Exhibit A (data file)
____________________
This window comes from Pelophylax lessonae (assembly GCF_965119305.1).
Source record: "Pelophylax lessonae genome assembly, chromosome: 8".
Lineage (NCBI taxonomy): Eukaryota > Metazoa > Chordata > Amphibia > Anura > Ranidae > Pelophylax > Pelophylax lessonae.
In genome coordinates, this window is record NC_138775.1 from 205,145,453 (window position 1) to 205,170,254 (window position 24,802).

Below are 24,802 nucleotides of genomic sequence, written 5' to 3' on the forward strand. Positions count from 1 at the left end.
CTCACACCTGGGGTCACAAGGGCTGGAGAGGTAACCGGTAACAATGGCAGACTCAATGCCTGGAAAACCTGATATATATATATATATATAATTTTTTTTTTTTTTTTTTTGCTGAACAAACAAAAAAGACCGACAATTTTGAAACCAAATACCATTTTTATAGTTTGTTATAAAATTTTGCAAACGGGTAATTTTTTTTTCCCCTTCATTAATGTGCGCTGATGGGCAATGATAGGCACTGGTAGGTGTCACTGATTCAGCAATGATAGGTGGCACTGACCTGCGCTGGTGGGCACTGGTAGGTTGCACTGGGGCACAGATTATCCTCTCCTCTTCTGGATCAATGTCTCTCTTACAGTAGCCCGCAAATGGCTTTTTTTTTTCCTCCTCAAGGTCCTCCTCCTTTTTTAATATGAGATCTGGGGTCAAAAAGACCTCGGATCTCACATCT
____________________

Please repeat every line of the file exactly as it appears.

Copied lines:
This window comes from Pelophylax lessonae (assembly GCF_965119305.1).
Source record: "Pelophylax lessonae genome assembly, chromosome: 8".
Lineage (NCBI taxonomy): Eukaryota > Metazoa > Chordata > Amphibia > Anura > Ranidae > Pelophylax > Pelophylax lessonae.
In genome coordinates, this window is record NC_138775.1 from 205,145,453 (window position 1) to 205,170,254 (window position 24,802).

Below are 24,802 nucleotides of genomic sequence, written 5' to 3' on the forward strand. Positions count from 1 at the left end.
CTCACACCTGGGGTCACAAGGGCTGGAGAGGTAACCGGTAACAATGGCAGACTCAATGCCTGGAAAACCTGATATATATATATATATATAATTTTTTTTTTTTTTTTTTTGCTGAACAAACAAAAAAGACCGACAATTTTGAAACCAAATACCATTTTTATAGTTTGTTATAAAATTTTGCAAACGGGTAATTTTTTTTTCCCCTTCATTAATGTGCGCTGATGGGCAATGATAGGCACTGGTAGGTGTCACTGATTCAGCAATGATAGGTGGCACTGACCTGCGCTGGTGGGCACTGGTAGGTTGCACTGGGGCACAGATTATCCTCTCCTCTTCTGGATCAATGTCTCTCTTACAGTAGCCCGCAAATGGCTTTTTTTTTTCCTCCTCAAGGTCCTCCTCCTTTTTTAATATGAGATCTGGGGTCAAAAAGACCTCGGATCTCACATCT